Collaborative Story Telling

Another post on D&D? It’s almost like we’re nerds!

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The topic I’m broaching is storytelling in D&D or more broadly perhaps collaborative storytelling. I thought about doing the origins of storytelling but in my research I stumbled across an article on collaborative story tell and it dawned on me how old that really is!

How old is it? ANCIENT. So many of the oldest texts were collaborative! *pause for dramatic effect* Right? I don’t know why I didn’t think about it. These stories have shared characters, settings and backgrounds. Common histories, mythologies and understandings give so many stories a shared “world”.  Think of Jason and the Argonauts – many different authors have written about him. merlin_clipart_by_disneyfreak19-d8wk9fgOr Merlin – the article I read points out that “the persona we know today as Merlin was crafted over centuries by many individuals who collectively shaped the wizard by layering their own take on the previous version”.

I suppose I never really thought of it that way but collectively humans have been telling stories together forever. Whether it is sharing a world or sharing characters.

Of course technology has only upped the amount of collaborative story telling. More and more people are partaking in it. Fanfiction, comic books, television, table-top role-playing games. Yup, RPG.

For myself, collaborative storytelling is essential. I think I might literally die if I couldn’t take part in it. I am not a social person, and rather introverted but role-playing gives me a gateway to socialize and to express myself. It’s also one of the ways I grow as a writer.

I take part in two forms of collaborative story telling both are role-play (RP) but are very different. The first is post-by-post RP. This is done on a forum and actually the very first RP I got into. You can also do this over instant messenger.  Everyone has their own characters and I might write a post of any length giving my characters’ thoughts, feelings, actions. Then the next person would respond with their character. There is an art to this! You can’t just respond and give nothing more. Both writers are responsible for progressing the plot. It’s a game, but it’s a game that you play together. There is no winner – some people might attempt to play it competitively but that loses the fun for everyone. You win and lose together. So how do you win?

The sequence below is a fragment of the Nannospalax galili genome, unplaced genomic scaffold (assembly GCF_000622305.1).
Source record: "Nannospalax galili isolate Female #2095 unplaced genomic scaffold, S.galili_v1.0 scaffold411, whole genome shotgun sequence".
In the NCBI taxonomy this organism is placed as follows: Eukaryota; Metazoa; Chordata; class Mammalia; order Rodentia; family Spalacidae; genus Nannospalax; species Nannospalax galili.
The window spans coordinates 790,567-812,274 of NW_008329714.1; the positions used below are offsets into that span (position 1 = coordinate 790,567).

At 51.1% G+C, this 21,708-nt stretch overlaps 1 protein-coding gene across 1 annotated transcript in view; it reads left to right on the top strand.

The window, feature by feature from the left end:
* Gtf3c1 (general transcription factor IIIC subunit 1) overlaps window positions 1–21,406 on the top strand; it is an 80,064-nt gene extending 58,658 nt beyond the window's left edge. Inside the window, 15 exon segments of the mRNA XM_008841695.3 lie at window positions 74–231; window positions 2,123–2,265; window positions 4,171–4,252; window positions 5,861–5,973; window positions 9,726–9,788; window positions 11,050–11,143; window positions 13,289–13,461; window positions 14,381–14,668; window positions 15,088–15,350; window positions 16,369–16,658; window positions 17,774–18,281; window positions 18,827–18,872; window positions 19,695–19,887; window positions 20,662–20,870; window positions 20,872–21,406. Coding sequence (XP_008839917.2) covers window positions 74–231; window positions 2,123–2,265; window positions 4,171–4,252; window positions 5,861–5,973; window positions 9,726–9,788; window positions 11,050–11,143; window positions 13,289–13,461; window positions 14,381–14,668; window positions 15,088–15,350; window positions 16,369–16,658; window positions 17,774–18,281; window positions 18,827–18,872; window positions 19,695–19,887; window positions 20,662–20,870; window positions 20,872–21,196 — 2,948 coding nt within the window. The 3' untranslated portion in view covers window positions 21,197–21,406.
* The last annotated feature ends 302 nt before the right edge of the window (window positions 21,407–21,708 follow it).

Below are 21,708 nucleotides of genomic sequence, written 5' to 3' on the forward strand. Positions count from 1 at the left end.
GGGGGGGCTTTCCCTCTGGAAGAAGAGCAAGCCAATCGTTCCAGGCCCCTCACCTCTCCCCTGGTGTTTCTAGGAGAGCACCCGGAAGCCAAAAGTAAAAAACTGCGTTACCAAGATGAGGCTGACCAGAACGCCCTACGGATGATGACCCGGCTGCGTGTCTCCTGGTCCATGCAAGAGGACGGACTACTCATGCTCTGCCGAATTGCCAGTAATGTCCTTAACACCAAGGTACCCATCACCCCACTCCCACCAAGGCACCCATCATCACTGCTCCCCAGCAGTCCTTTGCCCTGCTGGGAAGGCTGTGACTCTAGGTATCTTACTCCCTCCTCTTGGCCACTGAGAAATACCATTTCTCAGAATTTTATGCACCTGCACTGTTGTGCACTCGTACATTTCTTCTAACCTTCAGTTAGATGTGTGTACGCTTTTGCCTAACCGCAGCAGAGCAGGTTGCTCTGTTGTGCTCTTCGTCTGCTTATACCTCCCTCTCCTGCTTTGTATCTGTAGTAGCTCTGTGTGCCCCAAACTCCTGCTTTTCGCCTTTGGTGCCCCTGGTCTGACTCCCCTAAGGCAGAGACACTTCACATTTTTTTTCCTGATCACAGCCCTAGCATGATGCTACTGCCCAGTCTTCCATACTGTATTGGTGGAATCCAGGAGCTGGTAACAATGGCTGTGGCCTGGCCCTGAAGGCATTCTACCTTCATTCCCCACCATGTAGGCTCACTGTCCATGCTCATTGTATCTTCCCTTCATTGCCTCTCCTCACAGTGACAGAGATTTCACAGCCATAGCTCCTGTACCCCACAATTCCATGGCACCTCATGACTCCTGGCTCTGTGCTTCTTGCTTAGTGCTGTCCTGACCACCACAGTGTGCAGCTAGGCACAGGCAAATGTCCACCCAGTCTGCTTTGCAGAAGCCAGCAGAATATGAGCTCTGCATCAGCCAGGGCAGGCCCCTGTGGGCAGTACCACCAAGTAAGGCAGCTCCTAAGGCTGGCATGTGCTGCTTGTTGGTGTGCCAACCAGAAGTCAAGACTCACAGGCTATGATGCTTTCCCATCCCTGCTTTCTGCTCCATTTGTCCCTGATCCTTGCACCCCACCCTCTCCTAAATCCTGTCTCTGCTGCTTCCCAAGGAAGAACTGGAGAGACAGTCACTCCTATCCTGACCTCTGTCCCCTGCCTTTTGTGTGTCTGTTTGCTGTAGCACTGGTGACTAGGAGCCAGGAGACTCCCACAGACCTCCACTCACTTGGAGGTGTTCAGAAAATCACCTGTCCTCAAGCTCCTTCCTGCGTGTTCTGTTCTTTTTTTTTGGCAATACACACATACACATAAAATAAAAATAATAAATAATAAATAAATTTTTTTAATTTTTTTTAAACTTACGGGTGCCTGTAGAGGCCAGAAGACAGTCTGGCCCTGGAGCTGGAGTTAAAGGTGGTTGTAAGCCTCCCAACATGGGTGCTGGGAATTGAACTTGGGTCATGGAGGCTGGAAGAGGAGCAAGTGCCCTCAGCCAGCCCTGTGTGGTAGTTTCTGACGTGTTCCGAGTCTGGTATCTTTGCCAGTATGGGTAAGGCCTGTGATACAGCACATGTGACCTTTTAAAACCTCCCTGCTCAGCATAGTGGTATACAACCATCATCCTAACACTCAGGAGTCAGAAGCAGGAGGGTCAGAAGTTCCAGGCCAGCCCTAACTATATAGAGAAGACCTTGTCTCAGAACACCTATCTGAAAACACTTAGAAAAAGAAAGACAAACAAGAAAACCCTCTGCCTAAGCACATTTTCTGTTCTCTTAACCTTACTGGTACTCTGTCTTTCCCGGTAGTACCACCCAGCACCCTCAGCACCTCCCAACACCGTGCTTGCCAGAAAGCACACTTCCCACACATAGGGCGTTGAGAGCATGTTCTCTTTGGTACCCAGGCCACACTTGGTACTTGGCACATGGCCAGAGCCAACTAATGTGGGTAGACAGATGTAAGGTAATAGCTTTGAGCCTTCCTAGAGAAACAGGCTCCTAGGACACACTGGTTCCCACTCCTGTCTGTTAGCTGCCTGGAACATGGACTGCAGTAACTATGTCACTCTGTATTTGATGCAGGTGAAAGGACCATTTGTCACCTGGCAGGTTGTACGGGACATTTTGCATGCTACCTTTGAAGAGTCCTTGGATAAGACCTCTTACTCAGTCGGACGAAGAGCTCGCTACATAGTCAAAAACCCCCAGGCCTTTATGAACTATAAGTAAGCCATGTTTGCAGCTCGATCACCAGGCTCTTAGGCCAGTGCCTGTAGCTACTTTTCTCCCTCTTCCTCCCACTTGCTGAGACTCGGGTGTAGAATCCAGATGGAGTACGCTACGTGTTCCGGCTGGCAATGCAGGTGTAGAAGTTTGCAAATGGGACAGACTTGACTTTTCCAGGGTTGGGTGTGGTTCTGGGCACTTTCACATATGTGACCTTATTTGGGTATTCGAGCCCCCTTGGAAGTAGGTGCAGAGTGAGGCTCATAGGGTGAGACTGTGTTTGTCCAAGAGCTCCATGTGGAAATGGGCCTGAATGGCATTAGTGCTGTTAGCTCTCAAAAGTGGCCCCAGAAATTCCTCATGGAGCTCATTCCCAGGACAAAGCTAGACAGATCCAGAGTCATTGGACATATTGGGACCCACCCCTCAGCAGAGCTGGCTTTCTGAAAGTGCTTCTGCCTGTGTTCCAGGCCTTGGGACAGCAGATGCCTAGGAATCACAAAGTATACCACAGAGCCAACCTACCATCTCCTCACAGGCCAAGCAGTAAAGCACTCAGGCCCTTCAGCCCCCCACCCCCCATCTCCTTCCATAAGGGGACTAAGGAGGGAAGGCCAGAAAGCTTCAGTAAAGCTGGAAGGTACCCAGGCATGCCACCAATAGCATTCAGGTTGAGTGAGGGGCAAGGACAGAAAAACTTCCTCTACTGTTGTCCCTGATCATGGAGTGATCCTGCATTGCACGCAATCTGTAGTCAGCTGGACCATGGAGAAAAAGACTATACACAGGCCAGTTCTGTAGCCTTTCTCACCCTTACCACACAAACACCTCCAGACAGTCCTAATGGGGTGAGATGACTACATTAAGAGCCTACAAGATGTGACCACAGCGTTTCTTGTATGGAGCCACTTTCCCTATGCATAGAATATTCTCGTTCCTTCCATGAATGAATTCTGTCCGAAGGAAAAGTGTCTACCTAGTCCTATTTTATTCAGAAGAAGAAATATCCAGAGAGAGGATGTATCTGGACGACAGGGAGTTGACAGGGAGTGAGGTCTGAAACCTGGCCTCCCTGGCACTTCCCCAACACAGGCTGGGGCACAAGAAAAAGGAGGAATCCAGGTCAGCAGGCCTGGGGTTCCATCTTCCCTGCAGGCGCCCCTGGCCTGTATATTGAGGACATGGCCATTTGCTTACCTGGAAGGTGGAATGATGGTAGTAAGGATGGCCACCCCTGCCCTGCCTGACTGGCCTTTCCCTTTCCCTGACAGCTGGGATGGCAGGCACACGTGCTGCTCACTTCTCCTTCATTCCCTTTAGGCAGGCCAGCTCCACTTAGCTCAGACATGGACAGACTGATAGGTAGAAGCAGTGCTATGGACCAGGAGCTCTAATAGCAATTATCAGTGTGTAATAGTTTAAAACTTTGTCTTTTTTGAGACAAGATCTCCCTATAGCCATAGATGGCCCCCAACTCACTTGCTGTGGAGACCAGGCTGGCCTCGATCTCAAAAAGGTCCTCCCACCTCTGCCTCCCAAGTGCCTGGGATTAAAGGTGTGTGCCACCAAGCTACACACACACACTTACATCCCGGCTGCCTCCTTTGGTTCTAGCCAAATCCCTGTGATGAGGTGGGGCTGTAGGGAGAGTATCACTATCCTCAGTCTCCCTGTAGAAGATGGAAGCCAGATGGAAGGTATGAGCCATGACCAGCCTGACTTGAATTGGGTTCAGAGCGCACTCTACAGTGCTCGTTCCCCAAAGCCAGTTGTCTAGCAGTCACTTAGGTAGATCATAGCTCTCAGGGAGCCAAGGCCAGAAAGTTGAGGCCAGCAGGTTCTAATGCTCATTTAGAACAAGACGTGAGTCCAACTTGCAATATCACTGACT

I read a post once about how RP is like a timeline. As the story moves along, things move up and down that timeline. Horizontal posts are exactly what they sound like – posts that describe the action and make a move horizontally down that timeline because it progresses the story. Vertical posts will often barely move the timeline at all, instead going into a great detail regarding a very specific moment.

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If you only post a vertical post, the other person has to push the plot by themselves and that gets really hard to do! If you’re only ever posting horizontal posts then your characters might not develop. It needs a fine balance.

You also need to write collaboratively. Which requires teamwork and understanding!

The second RP I take part in is D&D, which Tara already covered in her last post. D&D differs from written RP in that it’s verbal. It also requires game mechanics. There are dice and math and there is a predetermined world that says what you can and cannot do depending on your character. Written RP requires you and your writing partner to determine if there are rules, or what the setting is. It does require an agreed upon world but depending on your world and how you write things can be much more limitless than D&D. The outcome in D&D is also controlled by a game master, consider them the ultimate story god, and also it is controlled by the luck of your die roll. Whereas with the written RP your writing determines the outcome along with other characters’ responses, and it can be much more cooperative where a bad DM could just overrule everything.

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Both are great though, I love getting together once a week with a few friends and playing D&D. My character is fantastic. He’s 16, he’s a runaway and he’s as city-boy as they come. Being in the wilderness has not given him a love for nature at all. He’s got the worse luck. In my written RP, that’s something I can do daily as I have several going and usually there is a backlog of things to reply to. I have a host of characters and it’s great to watch them grow and to give my fingers some writing exercise!

That’s all I have to ramble about today!

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